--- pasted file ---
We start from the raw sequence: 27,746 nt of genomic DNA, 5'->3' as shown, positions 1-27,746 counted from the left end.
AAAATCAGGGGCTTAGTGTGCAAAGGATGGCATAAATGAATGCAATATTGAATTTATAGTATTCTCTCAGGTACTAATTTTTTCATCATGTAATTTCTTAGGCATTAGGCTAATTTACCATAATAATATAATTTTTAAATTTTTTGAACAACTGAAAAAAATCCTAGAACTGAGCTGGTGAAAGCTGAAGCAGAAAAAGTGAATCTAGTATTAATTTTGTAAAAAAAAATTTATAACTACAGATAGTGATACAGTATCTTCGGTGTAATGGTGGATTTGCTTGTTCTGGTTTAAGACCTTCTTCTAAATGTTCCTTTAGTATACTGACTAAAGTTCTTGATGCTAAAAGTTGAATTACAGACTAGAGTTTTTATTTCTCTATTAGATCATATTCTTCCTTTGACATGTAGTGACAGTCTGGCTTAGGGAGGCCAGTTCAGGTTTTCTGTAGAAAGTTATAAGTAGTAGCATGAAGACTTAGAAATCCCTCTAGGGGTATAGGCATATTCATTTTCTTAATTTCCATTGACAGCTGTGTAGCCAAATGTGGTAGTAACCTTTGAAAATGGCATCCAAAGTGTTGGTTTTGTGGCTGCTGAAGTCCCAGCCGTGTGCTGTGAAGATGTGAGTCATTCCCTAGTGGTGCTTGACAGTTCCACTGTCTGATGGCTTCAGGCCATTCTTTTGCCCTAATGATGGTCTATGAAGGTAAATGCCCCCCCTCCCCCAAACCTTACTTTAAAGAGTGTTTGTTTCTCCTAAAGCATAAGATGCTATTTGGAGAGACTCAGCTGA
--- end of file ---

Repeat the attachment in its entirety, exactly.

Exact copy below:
We start from the raw sequence: 27,746 nt of genomic DNA, 5'->3' as shown, positions 1-27,746 counted from the left end.
AAAATCAGGGGCTTAGTGTGCAAAGGATGGCATAAATGAATGCAATATTGAATTTATAGTATTCTCTCAGGTACTAATTTTTTCATCATGTAATTTCTTAGGCATTAGGCTAATTTACCATAATAATATAATTTTTAAATTTTTTGAACAACTGAAAAAAATCCTAGAACTGAGCTGGTGAAAGCTGAAGCAGAAAAAGTGAATCTAGTATTAATTTTGTAAAAAAAAATTTATAACTACAGATAGTGATACAGTATCTTCGGTGTAATGGTGGATTTGCTTGTTCTGGTTTAAGACCTTCTTCTAAATGTTCCTTTAGTATACTGACTAAAGTTCTTGATGCTAAAAGTTGAATTACAGACTAGAGTTTTTATTTCTCTATTAGATCATATTCTTCCTTTGACATGTAGTGACAGTCTGGCTTAGGGAGGCCAGTTCAGGTTTTCTGTAGAAAGTTATAAGTAGTAGCATGAAGACTTAGAAATCCCTCTAGGGGTATAGGCATATTCATTTTCTTAATTTCCATTGACAGCTGTGTAGCCAAATGTGGTAGTAACCTTTGAAAATGGCATCCAAAGTGTTGGTTTTGTGGCTGCTGAAGTCCCAGCCGTGTGCTGTGAAGATGTGAGTCATTCCCTAGTGGTGCTTGACAGTTCCACTGTCTGATGGCTTCAGGCCATTCTTTTGCCCTAATGATGGTCTATGAAGGTAAATGCCCCCCCTCCCCCAAACCTTACTTTAAAGAGTGTTTGTTTCTCCTAAAGCATAAGATGCTATTTGGAGAGACTCAGCTGA